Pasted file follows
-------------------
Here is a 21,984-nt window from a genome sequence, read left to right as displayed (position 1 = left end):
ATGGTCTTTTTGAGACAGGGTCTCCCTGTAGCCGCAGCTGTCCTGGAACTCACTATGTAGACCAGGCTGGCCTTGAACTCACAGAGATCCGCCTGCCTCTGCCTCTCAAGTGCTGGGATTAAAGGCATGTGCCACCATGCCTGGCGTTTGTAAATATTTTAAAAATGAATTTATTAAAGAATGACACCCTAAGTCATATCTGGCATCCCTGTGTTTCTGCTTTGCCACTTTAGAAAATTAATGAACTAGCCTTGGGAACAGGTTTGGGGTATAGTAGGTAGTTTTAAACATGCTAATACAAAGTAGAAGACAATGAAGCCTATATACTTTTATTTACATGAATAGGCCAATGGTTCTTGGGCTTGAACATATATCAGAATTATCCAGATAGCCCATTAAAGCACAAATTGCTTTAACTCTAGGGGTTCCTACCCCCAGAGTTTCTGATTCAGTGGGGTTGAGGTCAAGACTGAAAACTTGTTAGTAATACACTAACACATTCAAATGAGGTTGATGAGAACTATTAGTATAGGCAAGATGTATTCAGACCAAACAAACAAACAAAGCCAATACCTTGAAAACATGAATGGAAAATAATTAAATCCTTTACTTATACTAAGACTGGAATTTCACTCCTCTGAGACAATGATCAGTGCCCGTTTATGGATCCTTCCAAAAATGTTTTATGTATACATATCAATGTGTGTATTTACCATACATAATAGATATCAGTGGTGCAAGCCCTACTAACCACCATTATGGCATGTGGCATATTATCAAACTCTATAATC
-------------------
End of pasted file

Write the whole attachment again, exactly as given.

Here is a 21,984-nt window from a genome sequence, read left to right as displayed (position 1 = left end):
ATGGTCTTTTTGAGACAGGGTCTCCCTGTAGCCGCAGCTGTCCTGGAACTCACTATGTAGACCAGGCTGGCCTTGAACTCACAGAGATCCGCCTGCCTCTGCCTCTCAAGTGCTGGGATTAAAGGCATGTGCCACCATGCCTGGCGTTTGTAAATATTTTAAAAATGAATTTATTAAAGAATGACACCCTAAGTCATATCTGGCATCCCTGTGTTTCTGCTTTGCCACTTTAGAAAATTAATGAACTAGCCTTGGGAACAGGTTTGGGGTATAGTAGGTAGTTTTAAACATGCTAATACAAAGTAGAAGACAATGAAGCCTATATACTTTTATTTACATGAATAGGCCAATGGTTCTTGGGCTTGAACATATATCAGAATTATCCAGATAGCCCATTAAAGCACAAATTGCTTTAACTCTAGGGGTTCCTACCCCCAGAGTTTCTGATTCAGTGGGGTTGAGGTCAAGACTGAAAACTTGTTAGTAATACACTAACACATTCAAATGAGGTTGATGAGAACTATTAGTATAGGCAAGATGTATTCAGACCAAACAAACAAACAAAGCCAATACCTTGAAAACATGAATGGAAAATAATTAAATCCTTTACTTATACTAAGACTGGAATTTCACTCCTCTGAGACAATGATCAGTGCCCGTTTATGGATCCTTCCAAAAATGTTTTATGTATACATATCAATGTGTGTATTTACCATACATAATAGATATCAGTGGTGCAAGCCCTACTAACCACCATTATGGCATGTGGCATATTATCAAACTCTATAATC